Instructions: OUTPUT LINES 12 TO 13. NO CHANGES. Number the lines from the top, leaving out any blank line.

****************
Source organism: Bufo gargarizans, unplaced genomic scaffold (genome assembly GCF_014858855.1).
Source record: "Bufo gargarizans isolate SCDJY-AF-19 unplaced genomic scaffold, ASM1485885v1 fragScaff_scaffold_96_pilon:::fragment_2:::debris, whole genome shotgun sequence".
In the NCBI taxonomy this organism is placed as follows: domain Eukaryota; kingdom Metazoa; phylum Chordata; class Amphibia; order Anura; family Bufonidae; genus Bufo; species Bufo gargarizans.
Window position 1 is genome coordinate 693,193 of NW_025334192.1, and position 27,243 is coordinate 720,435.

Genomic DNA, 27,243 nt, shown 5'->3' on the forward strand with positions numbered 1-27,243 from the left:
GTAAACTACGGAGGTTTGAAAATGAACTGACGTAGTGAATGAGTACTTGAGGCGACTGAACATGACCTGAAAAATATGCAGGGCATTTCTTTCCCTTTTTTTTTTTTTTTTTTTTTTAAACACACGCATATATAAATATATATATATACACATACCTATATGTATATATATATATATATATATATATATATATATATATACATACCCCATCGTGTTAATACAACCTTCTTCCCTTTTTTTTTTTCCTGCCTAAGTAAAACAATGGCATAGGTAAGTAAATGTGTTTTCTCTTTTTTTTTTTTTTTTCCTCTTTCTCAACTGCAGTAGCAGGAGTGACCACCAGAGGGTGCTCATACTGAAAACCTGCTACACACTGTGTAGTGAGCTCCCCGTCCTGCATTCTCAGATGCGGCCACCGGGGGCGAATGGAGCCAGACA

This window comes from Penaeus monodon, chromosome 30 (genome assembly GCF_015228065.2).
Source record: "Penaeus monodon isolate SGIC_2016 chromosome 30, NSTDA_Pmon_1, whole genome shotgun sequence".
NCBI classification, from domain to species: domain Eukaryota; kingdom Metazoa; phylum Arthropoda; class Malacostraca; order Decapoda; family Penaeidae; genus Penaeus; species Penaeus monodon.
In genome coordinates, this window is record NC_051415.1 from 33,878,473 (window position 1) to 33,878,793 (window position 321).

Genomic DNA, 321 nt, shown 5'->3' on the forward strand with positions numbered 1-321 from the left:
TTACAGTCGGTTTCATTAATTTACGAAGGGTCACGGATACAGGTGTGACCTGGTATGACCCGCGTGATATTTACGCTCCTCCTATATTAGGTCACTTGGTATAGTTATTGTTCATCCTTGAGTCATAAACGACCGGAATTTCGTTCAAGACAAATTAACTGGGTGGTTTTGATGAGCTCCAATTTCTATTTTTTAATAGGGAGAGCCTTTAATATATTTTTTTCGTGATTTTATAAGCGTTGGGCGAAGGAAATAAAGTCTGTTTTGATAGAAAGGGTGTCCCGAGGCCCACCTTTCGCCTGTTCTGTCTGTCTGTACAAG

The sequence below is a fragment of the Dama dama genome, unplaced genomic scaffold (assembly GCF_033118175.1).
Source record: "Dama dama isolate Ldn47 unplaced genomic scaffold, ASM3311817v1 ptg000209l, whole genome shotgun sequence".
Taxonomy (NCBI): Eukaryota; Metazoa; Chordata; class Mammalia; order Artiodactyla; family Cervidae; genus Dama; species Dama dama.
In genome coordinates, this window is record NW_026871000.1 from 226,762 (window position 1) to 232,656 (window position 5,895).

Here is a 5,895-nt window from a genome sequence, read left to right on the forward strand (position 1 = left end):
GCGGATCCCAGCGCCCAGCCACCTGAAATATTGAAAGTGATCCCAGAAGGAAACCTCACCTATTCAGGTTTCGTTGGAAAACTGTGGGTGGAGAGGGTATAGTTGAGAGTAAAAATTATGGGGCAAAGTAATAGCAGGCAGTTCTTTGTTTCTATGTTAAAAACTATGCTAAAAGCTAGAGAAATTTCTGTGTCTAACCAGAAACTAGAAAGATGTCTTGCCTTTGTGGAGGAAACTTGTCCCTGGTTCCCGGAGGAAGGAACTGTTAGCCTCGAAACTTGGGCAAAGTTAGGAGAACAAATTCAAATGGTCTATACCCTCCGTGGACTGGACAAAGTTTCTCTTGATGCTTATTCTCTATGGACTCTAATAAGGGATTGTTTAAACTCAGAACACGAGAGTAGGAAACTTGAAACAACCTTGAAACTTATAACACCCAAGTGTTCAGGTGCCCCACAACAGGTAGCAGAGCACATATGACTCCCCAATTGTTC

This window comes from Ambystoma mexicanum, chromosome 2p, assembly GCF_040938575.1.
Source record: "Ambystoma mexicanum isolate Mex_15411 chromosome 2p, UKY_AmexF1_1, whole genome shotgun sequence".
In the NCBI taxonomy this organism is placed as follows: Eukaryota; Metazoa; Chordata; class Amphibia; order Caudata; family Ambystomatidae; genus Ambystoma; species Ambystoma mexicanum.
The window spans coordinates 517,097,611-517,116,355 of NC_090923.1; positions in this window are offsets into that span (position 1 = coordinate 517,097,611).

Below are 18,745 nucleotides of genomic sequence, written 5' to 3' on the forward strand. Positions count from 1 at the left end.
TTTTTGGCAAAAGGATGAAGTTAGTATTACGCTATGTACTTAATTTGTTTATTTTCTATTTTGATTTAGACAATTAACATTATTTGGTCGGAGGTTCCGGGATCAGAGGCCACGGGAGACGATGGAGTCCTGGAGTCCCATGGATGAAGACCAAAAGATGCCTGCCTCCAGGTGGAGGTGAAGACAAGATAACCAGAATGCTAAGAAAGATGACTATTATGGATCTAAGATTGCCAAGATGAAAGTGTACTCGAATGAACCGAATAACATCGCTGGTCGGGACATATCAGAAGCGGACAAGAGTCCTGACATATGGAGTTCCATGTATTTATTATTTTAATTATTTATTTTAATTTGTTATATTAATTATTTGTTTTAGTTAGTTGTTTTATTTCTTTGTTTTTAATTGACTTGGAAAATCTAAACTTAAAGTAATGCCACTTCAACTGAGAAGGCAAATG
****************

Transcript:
TTACAGTCGGTTTCATTAATTTACGAAGGGTCACGGATACAGGTGTGACCTGGTATGACCCGCGTGATATTTACGCTCCTCCTATATTAGGTCACTTGGTATAGTTATTGTTCATCCTTGAGTCATAAACGACCGGAATTTCGTTCAAGACAAATTAACTGGGTGGTTTTGATGAGCTCCAATTTCTATTTTTTAATAGGGAGAGCCTTTAATATATTTTTTTCGTGATTTTATAAGCGTTGGGCGAAGGAAATAAAGTCTGTTTTGATAGAAAGGGTGTCCCGAGGCCCACCTTTCGCCTGTTCTGTCTGTCTGTACAAG

The sequence below is a fragment of the Dama dama genome, unplaced genomic scaffold (assembly GCF_033118175.1).